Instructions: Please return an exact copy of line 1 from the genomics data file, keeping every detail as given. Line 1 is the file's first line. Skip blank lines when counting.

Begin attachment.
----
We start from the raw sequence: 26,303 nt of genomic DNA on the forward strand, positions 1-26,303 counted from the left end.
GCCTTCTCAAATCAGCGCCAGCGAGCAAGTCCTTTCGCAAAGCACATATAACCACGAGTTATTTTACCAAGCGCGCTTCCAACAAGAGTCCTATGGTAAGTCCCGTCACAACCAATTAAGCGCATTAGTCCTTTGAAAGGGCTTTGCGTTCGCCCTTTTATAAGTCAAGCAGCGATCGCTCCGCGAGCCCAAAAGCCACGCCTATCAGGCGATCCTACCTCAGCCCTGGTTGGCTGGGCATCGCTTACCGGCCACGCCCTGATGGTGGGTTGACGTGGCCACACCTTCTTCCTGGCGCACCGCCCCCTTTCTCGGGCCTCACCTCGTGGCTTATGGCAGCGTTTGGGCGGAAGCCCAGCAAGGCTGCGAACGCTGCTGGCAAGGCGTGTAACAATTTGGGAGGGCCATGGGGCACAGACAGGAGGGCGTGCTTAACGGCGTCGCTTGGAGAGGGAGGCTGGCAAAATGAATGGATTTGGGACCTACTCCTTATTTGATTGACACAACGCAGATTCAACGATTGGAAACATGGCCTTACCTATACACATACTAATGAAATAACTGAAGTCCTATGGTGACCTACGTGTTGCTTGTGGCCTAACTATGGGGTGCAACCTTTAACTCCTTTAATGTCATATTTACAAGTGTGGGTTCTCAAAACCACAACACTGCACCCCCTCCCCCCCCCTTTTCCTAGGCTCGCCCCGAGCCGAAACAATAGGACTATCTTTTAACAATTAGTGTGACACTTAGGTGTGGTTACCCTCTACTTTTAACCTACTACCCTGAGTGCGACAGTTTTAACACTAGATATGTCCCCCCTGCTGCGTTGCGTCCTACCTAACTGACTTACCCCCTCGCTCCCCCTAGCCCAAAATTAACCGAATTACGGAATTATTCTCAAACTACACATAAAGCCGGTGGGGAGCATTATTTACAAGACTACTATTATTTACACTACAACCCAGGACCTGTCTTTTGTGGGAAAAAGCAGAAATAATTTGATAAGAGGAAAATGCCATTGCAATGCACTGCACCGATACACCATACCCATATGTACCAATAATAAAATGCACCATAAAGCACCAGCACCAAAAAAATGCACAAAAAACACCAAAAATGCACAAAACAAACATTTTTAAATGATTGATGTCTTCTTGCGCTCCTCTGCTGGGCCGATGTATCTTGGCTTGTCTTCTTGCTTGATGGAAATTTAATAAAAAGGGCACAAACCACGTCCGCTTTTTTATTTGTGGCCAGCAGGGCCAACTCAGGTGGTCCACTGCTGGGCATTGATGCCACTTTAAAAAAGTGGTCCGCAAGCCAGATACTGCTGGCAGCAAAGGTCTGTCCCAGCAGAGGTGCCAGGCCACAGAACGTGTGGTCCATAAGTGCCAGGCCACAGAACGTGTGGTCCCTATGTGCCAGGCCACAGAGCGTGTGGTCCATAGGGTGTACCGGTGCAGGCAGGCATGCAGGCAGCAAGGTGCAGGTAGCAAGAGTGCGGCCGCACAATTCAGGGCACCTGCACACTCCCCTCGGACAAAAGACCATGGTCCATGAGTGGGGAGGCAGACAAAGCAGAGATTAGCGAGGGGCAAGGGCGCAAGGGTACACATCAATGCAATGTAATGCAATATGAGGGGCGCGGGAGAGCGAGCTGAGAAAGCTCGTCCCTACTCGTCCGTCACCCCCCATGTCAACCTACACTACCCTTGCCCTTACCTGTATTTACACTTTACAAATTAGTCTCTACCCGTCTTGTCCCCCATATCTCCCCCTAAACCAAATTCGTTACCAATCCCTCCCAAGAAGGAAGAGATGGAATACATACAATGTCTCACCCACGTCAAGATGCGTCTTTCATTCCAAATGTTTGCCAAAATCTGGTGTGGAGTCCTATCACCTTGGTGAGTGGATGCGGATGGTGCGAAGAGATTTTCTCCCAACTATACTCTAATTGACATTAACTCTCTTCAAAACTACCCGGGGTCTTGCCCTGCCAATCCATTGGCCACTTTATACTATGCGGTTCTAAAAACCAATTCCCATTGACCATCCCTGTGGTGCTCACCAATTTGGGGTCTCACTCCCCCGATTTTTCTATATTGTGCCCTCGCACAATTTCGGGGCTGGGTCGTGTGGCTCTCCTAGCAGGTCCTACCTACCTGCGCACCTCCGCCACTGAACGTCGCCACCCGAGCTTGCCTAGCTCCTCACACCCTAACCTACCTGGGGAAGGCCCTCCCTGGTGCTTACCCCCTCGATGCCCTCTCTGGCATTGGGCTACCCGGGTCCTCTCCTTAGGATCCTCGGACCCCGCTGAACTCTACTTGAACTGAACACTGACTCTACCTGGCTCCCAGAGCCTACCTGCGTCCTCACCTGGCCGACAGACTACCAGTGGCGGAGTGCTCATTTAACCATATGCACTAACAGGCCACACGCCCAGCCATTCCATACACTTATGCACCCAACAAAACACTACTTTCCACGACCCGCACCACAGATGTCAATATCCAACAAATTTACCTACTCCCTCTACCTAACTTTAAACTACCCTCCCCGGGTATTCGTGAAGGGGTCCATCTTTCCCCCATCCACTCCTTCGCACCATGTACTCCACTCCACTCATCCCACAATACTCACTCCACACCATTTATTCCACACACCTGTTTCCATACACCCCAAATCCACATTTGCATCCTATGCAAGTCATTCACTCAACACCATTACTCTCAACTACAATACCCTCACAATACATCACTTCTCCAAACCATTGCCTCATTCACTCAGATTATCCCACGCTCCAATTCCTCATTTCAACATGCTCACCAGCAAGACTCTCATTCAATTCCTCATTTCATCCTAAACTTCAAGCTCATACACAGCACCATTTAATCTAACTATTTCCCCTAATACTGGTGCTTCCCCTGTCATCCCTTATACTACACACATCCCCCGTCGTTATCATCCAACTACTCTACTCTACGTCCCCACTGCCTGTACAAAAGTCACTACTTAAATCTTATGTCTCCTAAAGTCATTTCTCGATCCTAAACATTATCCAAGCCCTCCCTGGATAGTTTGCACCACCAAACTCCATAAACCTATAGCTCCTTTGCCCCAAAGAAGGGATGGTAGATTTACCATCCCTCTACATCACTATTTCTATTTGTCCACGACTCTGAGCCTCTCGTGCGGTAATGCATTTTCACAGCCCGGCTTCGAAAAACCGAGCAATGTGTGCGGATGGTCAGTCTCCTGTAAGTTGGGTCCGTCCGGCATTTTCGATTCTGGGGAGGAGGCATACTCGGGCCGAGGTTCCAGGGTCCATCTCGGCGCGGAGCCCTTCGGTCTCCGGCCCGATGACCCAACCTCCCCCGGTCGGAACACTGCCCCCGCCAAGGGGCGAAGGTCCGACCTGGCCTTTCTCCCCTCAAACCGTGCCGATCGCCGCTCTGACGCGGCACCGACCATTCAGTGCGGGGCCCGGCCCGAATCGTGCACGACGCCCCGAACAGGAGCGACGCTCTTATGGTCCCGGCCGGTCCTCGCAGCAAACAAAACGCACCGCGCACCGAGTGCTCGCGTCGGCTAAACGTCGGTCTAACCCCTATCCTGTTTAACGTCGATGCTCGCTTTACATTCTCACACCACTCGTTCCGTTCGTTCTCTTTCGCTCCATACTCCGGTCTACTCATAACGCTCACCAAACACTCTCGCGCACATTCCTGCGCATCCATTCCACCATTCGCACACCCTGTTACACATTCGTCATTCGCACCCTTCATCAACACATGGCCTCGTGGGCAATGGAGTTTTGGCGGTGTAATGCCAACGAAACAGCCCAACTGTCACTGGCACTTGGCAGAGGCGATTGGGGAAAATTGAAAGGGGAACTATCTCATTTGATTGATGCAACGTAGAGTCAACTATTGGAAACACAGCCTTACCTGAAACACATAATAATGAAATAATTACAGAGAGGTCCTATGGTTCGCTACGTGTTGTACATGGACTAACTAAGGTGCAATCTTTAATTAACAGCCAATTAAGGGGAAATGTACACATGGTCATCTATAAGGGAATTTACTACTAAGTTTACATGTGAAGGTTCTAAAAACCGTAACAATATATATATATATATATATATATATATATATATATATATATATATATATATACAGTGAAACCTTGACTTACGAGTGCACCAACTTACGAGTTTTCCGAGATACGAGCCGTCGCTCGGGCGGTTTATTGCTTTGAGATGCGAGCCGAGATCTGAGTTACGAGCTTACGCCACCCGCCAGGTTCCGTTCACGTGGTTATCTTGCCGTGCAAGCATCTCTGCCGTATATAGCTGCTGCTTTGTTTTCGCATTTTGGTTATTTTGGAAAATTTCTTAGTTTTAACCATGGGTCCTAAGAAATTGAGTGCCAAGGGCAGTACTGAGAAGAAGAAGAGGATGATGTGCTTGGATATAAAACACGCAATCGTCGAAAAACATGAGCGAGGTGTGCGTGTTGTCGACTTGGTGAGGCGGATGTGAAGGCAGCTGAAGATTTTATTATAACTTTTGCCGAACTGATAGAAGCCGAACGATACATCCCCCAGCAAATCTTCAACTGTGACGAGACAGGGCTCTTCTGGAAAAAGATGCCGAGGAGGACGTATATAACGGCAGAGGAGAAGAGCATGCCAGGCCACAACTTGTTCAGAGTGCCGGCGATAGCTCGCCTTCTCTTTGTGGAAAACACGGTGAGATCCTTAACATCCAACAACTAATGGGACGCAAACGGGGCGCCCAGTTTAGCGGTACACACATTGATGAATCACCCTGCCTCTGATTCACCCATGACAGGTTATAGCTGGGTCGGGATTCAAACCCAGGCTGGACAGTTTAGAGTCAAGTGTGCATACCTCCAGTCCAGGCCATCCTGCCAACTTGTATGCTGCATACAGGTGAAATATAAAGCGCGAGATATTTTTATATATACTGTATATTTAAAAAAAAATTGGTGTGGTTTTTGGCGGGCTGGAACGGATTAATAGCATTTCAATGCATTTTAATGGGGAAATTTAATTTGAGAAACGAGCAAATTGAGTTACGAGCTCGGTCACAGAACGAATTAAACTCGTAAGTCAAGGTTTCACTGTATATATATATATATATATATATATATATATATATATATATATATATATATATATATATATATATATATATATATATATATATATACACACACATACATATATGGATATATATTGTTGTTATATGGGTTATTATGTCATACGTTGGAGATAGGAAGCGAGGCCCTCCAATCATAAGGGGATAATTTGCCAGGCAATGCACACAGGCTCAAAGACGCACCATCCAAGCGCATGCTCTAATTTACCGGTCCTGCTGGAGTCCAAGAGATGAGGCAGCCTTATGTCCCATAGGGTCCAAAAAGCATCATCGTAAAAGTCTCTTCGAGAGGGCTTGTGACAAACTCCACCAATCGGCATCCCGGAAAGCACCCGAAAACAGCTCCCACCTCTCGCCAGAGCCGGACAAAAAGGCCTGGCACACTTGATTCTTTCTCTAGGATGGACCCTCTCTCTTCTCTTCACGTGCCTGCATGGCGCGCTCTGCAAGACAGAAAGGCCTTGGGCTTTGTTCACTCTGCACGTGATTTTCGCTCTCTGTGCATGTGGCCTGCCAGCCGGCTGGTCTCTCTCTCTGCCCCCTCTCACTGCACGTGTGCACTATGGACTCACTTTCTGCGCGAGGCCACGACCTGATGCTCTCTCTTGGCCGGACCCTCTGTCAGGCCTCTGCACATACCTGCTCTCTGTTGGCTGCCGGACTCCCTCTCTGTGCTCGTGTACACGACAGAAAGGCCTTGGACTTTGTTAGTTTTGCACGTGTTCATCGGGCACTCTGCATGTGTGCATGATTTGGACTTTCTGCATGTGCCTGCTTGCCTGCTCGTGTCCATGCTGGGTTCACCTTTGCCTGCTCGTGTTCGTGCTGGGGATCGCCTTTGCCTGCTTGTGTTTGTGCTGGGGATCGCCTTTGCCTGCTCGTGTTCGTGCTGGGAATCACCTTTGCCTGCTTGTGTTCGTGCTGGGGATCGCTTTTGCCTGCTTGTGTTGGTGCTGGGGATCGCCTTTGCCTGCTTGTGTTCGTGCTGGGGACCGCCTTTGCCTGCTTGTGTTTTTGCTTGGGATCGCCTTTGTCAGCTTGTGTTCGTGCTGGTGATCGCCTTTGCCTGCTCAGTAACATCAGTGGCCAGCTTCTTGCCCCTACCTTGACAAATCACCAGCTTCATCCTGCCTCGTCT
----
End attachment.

We start from the raw sequence: 26,303 nt of genomic DNA on the forward strand, positions 1-26,303 counted from the left end.